Richmond’s mayor challenged a city councillor to give proof of his public criticism of a developer and problems with its tree planting.
City council was considering a large development in Capstan by Polygon Homes, and after Coun. Michael Wolfe claimed the developer had a bad track record on previous developments – claiming trees died after being planted – Mayor Malcolm Brodie told him to provide a list of these incidents.
“You just made a specific suggestion about a certain applicant and I think it’s only fair that you support that with an actual list where you have seen this phenomenon develop and give Polygon a chance to respond,” Brodie said. “If they don’t respond accordingly, in a positive manner, then I think your comments are probably well taken, but you’ve got to get the ball rolling and let’s see the list.”
Wolfe replied by saying many of the sites were past the point of their landscaping agreements with the city.
But Brodie responded saying Wolfe made his point “in a very critical way” meaning for council to take his comments into account and turn down the application.
“I’m saying those are all fair comments -- if they’re fair. And I’d like you to provide that list to staff and give Polygon a chance to reply to it,” Brodie said.
The application states about 168 trees will be removed from the property at Garden City and Cambie roads. Developers are required to replace twice as many trees as they remove.
As part of the development permit process, the city takes a security deposit from a developer for landscaping. Once landscaping is in place and approved by the city, 90 per cent of the deposit is returned.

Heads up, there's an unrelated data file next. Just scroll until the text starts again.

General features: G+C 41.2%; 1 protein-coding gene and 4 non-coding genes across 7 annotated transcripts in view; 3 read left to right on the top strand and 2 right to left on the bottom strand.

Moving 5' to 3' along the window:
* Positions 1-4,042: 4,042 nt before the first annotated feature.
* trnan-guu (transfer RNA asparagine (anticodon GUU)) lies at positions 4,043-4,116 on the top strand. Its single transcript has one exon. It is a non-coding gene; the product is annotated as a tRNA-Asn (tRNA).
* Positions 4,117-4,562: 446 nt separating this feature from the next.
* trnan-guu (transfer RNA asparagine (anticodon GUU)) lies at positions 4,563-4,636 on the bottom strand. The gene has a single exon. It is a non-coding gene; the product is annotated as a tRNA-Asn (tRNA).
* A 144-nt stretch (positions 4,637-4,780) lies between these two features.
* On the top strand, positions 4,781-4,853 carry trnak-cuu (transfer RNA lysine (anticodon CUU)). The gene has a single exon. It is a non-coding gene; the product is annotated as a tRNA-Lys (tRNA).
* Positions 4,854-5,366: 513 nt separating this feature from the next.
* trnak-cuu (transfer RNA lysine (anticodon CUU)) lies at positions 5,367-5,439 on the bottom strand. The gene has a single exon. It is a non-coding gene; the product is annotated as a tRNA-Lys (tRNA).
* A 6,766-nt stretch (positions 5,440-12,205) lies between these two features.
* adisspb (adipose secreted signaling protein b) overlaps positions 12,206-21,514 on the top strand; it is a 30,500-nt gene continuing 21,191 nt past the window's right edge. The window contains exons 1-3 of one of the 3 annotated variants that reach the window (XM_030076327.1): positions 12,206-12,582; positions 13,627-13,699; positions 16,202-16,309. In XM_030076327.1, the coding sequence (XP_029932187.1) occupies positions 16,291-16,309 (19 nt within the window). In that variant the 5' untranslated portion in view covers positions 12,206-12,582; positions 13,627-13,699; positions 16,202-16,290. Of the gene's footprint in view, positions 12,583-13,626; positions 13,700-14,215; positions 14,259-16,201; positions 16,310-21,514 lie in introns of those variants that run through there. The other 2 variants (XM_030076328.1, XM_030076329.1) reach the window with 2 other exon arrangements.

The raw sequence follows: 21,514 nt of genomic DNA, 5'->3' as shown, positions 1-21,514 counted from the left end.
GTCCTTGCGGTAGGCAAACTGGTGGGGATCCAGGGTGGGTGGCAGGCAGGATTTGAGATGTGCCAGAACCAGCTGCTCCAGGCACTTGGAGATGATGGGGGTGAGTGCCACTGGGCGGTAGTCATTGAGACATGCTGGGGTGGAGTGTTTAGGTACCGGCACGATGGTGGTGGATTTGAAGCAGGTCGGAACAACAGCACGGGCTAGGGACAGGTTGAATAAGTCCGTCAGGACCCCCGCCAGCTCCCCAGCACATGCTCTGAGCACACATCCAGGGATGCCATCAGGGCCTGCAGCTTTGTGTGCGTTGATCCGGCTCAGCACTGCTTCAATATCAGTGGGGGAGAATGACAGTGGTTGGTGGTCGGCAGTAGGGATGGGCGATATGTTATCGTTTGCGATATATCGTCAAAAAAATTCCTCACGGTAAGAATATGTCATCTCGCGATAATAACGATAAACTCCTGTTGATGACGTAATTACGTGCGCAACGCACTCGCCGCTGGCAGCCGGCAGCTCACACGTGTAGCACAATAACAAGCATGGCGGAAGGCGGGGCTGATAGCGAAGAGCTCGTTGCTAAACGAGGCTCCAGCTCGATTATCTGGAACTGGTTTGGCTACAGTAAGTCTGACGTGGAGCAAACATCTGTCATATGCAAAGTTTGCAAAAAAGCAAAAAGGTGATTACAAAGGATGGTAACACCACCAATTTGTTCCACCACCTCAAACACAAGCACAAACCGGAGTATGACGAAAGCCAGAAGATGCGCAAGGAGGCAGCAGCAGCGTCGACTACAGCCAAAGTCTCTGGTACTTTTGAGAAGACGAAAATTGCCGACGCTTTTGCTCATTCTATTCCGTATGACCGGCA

The city will hold the remaining 10 per cent for a minimum of one year to ensure the landscaping survives.
If there are issues with the landscaping within the designated time period, the developer has to replace anything that has failed.
1.2 million square feet of residential planned
The three-phase development in Capstan will eventually have almost 1.2 million square feet of residential development, a city-owned park and half an acre of public open spaces.
It includes affordable rentals in a stand-alone building, market rentals and strata housing. There will also be more than 8,000 square feet of commercial space.
Some of the soil from the development is intended to be deposited at Garden City Lands where Kwantlen Polytechnic has created a farm school.
The application passed first reading on Monday with Couns. Kelly Greene and Wolfe voting against it.